The weekend brought frigid temperatures to Long Island with temps not topping 20 degrees and a wind chill below zero, forecasters said. Newsday's Steve Langford reports.  Credit: Kendall Rodriguez; Howard Schnapp; Debbie Egan-Chin; Johnny Milano

Long Islanders can expect cold weather, strong winds, a bit of snow and heavy rain as the region moves into a coastal flood watch late Sunday night.

The weather during the day Sunday is expected to be mild, with highs near 40 and calm winds. That will change Sunday night as a strong storm arrives in the region, according to the National Weather Service.

Rain and snow are likely before 10 p.m. Sunday, after which the snow will be replaced by rain. Little to no snow accumulation is expected on Long Island, but forecasters say up to six inches of snow could be dumped on northeast New Jersey and the Lower Hudson Valley.

Up to 1½ inches of rain is predicted to fall on the region. As the rain moves in, wind speeds are expected to rise from 9 mph to up to 30 mph after midnight Sunday with gusts reaching more than 45 mph. The blustery weather will hang around through Monday, when the weather service predicts wind gusts to reach as high as 50 mph.

The heavy rainfall Sunday night from what the weather service called a "quick-moving" storm could result in flooding. Coastal flooding is expected to be "quite widespread" Monday morning, the weather service said. The flooding paired with high wind speeds Monday morning pose the risk of coastal surges of two to four feet.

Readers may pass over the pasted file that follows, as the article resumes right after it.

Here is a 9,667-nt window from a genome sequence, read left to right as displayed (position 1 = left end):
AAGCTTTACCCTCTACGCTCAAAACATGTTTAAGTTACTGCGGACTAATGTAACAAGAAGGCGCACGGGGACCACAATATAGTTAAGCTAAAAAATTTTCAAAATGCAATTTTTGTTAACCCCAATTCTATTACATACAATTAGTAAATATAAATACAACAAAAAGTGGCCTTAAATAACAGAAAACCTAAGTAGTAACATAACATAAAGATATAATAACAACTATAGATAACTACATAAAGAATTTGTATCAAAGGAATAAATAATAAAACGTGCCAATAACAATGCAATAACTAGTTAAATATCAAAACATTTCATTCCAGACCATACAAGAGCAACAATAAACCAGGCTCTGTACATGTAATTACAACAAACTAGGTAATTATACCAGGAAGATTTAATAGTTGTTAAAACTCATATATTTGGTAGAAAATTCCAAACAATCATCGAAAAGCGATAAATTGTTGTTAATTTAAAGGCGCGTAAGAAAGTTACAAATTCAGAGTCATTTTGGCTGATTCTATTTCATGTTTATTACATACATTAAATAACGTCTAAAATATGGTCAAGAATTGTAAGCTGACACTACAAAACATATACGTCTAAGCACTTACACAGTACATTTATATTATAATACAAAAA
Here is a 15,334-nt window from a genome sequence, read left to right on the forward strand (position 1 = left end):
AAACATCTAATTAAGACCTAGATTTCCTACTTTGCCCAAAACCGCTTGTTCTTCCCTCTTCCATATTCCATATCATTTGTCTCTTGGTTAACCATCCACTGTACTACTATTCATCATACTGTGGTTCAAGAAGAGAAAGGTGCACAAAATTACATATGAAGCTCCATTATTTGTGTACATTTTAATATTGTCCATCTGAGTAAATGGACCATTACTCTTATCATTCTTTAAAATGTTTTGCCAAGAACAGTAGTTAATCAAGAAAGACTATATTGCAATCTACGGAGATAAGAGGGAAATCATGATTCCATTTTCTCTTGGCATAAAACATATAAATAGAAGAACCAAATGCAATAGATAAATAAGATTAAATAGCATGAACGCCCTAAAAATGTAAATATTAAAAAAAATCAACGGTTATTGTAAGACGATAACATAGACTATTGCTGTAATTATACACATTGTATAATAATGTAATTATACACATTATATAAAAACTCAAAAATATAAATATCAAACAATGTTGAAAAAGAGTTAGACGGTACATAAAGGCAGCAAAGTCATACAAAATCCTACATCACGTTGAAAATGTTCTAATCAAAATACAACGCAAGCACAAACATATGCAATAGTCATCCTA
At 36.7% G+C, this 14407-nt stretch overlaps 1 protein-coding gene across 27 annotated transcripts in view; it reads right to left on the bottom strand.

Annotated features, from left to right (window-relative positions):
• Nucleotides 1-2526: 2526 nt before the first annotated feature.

Forecasters pinpointed southern Nassau, southwest Suffolk, southeast Suffolk and northeast Suffolk as locations that could face flooding. The flooding is expected to be widespread and can range from moderate to major in certain areas, but depends on wind strength.

Homes and businesses near the waterfront are especially vulnerable, the weather service said. Numerous road closures are possible and vehicles parked near water are at risk of flooding. "Significant" beach erosion is expected from the storm, forecasters predict.

Hempstead Town Supervisor Don Clavin said work crews began preparing several days ago for the severe weather by cleaning storm drains and trimming tree branches. He called on residents to prepare as well. Batteries could prove useful, as the town is expecting some power outages, he said.

"We’re asking residents, get prepared now," he said at a news conference Saturday. "Monday could be a really, really difficult day. If you don’t have to go out, don’t."

Warming centers will be open due to the weather through Monday:

  • Cantiague Park Administration Office — 480 W John St., Hicksville

  • Wantagh Administration Building — 1 King Road, Wantagh

  • Mitchel Field Administration Building — 1 Charles Lindbergh Blvd., Uniondale

  • Dix Hills Ice Rink — 575 Vanderbilt Pkwy., Dix Hills

Temperatures on Monday will be in the high 40s with lows in the mid-20s. There is a chance of rain during the day and a slight chance of snow Monday night. Tuesday and Wednesday are predicted to be clear and chilly.